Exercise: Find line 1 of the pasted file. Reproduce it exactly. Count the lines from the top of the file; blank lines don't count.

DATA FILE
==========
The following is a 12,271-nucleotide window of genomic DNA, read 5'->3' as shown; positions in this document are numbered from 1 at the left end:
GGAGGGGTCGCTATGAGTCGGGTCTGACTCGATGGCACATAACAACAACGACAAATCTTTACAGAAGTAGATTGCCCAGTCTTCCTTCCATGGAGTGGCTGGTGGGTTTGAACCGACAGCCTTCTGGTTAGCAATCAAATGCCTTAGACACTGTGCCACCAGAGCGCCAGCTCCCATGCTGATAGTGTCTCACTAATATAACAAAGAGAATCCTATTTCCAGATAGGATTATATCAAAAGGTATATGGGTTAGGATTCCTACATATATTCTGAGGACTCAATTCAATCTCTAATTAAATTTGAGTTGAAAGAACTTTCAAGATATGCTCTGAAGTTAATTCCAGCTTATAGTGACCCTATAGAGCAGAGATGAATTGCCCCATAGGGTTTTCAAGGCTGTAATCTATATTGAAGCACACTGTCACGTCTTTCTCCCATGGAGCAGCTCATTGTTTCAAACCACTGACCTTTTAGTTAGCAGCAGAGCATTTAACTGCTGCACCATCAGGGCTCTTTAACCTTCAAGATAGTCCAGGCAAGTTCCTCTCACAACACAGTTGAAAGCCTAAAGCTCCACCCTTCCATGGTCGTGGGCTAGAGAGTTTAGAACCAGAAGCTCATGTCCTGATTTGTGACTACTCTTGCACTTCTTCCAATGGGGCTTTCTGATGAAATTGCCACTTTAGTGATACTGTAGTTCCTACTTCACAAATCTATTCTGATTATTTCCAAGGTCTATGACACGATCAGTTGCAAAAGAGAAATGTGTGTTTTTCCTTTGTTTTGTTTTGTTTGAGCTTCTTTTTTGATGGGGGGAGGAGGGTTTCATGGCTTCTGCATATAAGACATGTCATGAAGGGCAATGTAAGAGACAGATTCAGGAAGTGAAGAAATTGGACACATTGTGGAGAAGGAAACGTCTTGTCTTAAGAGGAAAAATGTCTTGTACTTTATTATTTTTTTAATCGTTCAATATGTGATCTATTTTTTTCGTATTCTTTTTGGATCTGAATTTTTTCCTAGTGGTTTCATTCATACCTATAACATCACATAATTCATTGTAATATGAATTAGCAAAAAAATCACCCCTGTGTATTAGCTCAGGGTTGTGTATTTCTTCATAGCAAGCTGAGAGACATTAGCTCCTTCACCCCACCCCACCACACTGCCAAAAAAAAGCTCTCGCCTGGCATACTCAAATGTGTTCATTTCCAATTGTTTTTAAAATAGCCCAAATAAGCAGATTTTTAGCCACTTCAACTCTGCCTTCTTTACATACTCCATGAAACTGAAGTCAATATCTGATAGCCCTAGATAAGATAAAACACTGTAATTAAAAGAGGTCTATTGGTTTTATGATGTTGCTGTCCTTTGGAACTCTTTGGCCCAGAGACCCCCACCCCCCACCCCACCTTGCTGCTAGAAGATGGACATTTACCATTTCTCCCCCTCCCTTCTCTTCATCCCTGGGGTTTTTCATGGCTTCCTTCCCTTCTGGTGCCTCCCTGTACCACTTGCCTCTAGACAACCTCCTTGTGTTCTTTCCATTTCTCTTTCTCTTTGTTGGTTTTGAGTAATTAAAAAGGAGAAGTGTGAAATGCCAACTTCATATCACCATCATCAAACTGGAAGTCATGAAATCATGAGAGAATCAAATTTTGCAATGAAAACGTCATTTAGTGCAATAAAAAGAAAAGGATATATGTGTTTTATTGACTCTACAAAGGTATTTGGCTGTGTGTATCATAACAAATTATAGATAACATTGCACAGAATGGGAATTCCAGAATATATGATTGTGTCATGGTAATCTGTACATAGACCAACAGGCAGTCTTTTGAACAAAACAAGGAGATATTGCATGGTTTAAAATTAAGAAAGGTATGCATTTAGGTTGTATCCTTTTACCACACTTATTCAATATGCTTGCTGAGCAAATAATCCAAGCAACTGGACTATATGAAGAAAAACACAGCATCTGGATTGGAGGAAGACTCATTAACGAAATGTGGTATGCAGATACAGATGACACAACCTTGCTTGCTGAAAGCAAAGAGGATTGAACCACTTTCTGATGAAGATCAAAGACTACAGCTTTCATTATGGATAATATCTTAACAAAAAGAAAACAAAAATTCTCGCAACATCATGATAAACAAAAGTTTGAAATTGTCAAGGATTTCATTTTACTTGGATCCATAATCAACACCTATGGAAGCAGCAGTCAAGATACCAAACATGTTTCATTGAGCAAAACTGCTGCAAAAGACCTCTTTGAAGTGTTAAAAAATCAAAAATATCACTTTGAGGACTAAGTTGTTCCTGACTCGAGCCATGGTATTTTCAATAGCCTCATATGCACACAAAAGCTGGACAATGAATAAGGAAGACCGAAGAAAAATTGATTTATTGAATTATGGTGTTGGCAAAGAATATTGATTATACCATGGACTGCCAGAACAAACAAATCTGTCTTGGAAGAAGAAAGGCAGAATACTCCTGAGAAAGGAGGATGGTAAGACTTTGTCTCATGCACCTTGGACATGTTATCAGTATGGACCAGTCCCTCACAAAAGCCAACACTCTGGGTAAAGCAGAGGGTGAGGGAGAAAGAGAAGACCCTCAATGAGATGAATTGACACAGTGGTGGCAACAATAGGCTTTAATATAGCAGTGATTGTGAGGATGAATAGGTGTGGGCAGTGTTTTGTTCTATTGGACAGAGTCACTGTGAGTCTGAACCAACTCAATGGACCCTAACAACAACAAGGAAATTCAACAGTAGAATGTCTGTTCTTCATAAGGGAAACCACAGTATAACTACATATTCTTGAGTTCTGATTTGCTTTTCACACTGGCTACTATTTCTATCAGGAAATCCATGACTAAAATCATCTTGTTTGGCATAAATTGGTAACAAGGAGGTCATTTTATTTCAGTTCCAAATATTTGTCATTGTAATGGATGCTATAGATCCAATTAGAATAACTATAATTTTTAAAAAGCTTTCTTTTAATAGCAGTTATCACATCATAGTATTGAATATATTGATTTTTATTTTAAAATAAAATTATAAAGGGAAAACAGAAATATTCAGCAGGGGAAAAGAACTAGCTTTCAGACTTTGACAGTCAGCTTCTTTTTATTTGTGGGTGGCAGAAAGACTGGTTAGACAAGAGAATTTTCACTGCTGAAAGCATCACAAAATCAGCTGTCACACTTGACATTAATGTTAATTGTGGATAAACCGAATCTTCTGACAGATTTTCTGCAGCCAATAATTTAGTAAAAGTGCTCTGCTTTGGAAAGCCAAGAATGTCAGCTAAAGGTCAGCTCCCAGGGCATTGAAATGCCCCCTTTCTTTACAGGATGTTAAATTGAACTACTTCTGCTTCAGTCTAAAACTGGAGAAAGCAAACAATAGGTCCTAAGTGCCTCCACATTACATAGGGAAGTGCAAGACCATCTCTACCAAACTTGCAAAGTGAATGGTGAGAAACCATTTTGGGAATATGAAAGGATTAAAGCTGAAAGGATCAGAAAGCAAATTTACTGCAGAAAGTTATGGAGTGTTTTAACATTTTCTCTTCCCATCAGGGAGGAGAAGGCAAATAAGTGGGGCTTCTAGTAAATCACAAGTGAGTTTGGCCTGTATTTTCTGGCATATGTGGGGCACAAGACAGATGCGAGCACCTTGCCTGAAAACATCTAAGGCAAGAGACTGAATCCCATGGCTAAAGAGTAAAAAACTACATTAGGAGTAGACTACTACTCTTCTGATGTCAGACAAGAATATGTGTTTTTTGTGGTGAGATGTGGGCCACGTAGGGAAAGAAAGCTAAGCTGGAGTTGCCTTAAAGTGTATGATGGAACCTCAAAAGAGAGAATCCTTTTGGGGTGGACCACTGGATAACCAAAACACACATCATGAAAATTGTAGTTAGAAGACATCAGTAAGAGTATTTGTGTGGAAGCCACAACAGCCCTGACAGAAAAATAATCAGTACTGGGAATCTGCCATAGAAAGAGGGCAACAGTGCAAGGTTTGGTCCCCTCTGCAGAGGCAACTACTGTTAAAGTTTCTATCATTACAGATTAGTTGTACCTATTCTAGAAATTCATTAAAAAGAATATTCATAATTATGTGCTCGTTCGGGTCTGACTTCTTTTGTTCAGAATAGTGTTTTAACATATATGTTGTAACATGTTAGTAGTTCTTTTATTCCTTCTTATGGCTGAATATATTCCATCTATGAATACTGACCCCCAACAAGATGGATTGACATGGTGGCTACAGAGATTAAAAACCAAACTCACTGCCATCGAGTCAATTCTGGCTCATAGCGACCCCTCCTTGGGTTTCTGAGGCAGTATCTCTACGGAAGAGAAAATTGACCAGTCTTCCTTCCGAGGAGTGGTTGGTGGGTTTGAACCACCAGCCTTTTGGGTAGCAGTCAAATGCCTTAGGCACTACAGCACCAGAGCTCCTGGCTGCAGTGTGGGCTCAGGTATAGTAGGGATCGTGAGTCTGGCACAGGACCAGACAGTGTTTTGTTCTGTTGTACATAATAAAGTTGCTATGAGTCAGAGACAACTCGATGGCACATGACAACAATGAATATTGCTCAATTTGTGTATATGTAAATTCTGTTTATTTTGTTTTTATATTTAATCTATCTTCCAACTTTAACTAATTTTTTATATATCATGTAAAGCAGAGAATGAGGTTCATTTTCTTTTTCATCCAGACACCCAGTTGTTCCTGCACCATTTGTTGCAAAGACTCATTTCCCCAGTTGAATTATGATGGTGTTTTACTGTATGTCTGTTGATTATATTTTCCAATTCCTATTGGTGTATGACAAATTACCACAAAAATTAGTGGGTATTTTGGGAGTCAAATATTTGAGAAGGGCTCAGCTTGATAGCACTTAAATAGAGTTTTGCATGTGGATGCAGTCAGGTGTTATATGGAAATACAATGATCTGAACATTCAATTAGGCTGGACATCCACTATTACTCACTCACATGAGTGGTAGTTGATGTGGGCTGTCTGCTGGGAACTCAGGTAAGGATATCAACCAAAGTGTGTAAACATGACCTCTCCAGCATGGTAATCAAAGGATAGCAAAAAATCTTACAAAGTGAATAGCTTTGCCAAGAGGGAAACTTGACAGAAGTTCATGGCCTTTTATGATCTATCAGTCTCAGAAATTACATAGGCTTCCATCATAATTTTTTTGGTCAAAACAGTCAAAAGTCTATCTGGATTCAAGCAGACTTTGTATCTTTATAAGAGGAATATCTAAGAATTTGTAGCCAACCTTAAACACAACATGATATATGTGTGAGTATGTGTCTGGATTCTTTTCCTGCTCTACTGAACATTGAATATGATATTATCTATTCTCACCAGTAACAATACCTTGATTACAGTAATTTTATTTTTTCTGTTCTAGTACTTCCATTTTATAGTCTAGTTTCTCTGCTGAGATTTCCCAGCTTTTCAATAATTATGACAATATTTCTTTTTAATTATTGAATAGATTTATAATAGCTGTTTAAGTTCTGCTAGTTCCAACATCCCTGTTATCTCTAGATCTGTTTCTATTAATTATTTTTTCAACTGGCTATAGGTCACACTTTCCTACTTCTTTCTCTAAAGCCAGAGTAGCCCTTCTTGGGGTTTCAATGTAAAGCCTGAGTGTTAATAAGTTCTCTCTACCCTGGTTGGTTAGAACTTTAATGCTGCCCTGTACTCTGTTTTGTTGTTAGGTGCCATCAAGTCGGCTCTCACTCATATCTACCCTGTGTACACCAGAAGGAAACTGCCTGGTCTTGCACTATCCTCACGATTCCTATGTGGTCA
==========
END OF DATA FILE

The following is a 12,271-nucleotide window of genomic DNA, read 5'->3' as shown; positions in this document are numbered from 1 at the left end: